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Craig Mundie thinks that if the U.S. really wants to solve its massive healthcare problem, it should subject it to big data practices.
Specifically, Microsoft’s (s MSFT) chief research and strategy officer said government and/or industry should bring the Internet model to bear on the problem of out-of-control healthcare costs, and that means sharing, not segregating, massive amounts of data: something that flies in the face of current HIPAA requirements. HIPAA is the Healthcare Insurance Portability and Accountability Act passed in 1996, which mandates strict privacy for patient records.
The big data concept, which calls for analyzing huge amounts of collected data — often in different formats — has become a rallying cry for vendors and customers that want to wring more value out of the information they already have but didn’t necessarily know how to capitalize on. Until now.
Speaking at the Techonomy 2011 conference Monday night, Mundie used the extensible business reporting language (XBRL) which underpins all financial reporting as an example of how the government can grease the skids for change. “XBRL was ginned up by the SEC …. and went from a standing start to full adoption by U.S. companies in less than four years,” said Mundie.
Between Medicare and Medicaid, the U.S. government pays for more than half (54 percent) of aggregate domestic healthcare costs. “If the government said, ‘I don’t care how the private sector does it; we’ll do it this way,’ the whole industry would flip,” he said.
Free data flow is necessary so costs can be compared between the providers that are so reluctant to share their information. The fundamental issue with healthcare is “perverse payment system”: Most people don’t care about what their care really costs because a third party foots the bill. “There is no braking component” to contain runaway costs, he said.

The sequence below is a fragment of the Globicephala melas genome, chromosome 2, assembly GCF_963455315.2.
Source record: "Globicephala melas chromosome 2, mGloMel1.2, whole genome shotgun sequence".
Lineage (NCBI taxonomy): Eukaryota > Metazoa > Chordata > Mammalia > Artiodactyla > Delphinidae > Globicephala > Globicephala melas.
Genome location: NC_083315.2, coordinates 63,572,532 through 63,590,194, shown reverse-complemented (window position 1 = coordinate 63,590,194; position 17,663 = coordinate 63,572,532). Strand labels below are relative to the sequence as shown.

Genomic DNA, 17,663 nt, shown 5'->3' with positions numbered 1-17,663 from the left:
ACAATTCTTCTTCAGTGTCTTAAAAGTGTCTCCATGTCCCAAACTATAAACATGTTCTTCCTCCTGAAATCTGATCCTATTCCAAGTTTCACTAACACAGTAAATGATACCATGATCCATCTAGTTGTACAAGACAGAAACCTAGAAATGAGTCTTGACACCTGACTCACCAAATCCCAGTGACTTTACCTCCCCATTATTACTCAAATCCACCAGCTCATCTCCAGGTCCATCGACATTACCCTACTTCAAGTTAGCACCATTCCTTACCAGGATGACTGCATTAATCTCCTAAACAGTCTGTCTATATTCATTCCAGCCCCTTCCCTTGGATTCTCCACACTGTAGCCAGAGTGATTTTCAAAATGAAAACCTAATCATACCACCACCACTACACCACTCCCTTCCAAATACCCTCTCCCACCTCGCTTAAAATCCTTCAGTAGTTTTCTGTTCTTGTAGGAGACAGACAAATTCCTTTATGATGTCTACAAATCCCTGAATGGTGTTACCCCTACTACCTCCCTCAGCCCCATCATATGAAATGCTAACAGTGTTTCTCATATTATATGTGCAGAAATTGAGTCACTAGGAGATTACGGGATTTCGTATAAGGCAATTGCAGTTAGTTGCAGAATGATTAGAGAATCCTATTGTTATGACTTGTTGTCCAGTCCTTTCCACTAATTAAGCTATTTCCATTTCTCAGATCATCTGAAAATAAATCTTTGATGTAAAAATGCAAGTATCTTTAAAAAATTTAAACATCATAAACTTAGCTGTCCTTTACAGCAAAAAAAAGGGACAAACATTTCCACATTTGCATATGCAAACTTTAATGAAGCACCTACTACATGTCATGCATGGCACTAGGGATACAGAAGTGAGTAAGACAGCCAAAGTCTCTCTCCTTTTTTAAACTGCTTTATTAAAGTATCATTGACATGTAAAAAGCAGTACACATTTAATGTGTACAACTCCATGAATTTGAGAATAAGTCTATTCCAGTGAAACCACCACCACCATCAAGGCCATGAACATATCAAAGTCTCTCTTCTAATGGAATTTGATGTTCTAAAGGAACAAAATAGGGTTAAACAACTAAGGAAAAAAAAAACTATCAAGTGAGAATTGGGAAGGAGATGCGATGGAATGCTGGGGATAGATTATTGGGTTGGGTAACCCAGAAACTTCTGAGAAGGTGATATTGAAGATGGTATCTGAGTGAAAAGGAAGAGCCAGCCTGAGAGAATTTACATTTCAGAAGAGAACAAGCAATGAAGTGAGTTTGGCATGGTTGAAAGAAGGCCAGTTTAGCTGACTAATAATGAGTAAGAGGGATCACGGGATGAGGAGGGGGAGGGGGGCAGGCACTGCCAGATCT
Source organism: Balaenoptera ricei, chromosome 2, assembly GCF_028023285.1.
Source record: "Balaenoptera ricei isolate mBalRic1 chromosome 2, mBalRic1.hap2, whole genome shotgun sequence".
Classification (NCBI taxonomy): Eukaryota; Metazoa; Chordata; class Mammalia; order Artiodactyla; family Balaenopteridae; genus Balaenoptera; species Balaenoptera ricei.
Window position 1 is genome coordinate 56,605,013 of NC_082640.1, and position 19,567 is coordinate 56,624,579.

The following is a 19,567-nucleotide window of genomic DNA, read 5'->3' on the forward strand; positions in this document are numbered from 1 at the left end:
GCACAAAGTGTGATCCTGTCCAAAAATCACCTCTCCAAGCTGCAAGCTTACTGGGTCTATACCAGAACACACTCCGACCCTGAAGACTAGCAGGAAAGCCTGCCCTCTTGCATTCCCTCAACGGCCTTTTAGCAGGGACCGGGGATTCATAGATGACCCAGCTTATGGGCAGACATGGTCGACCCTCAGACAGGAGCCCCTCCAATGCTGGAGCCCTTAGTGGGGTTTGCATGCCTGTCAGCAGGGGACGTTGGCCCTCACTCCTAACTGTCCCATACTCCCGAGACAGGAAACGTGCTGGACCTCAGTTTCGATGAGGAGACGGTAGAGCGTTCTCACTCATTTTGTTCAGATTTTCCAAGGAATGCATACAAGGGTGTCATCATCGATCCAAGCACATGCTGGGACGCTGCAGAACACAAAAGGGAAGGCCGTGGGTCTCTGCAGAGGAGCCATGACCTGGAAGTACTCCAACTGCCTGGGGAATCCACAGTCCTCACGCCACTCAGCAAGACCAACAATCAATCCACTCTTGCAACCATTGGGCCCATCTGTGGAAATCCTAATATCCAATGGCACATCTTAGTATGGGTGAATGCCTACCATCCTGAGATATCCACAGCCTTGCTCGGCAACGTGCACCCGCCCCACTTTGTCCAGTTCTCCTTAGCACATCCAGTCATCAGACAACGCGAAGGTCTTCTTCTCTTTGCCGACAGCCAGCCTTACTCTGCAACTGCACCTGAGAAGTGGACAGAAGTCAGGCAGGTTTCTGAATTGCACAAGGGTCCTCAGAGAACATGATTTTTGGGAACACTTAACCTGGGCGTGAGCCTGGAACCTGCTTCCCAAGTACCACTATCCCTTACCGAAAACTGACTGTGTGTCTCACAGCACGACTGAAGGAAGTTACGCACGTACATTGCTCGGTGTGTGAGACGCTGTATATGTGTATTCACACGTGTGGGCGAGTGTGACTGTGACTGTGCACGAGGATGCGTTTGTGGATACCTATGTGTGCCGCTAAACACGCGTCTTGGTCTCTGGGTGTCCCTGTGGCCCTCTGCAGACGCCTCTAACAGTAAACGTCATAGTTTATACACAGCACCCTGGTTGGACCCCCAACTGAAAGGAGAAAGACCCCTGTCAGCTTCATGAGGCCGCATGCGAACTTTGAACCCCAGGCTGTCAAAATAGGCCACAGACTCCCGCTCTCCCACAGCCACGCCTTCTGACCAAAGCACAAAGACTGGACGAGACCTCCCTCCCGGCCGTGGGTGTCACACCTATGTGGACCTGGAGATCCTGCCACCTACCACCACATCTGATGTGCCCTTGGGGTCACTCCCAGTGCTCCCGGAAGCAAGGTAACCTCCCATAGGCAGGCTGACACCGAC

If, however, Americans paid based on outcomes, there needs to be a total view of data to allow comparisons between providers. But until the data is in a form that can be shared — with privacy concerns met — he insisted there’s no basis for comparison and no way to do quality control.
“We’re not serious yet about aggregating this data. If the data is not available, you can’t make wholesale change.”
He didn’t venture a guess as to how much could be saved overall, but said in a smaller test case, Microsoft (s msft) worked with a system of several hospitals that made their information available to a heath information exchange. “It slurped up all their Medicare data, and as soon as it had that data, they could query it to see just what was costing so much.”
Once the data is in one place, it’s not expensive to work with it, he noted, and it turned out that queries were able to identify a relatively small number of uninsured people who visited various emergency rooms around the system and ran up millions of dollars in charges. “Without this data, there was no way to find these people,” he said, adding that just eliminating redundancy and fraud alone would result in huge savings in a national context.
And, he insisted privacy issues can be addressed. Using metadata, “you can describe the provenance of the data to support sharing and also take privacy constraints into account,” he said. “Technology can be privacy-enhancing,” he noted.
But it’s highly unlikely insurance companies will drive this sort of change given the current privacy regulations and that their business is so profitable the way it is now, hence the need for a strong-spined government mandate.
Asked if these big data queries on patient care represent a “Google-like” (s GOOG) capability for healthcare, Mundie said it’s “really a Bing-like system for healthcare, but absolutely.”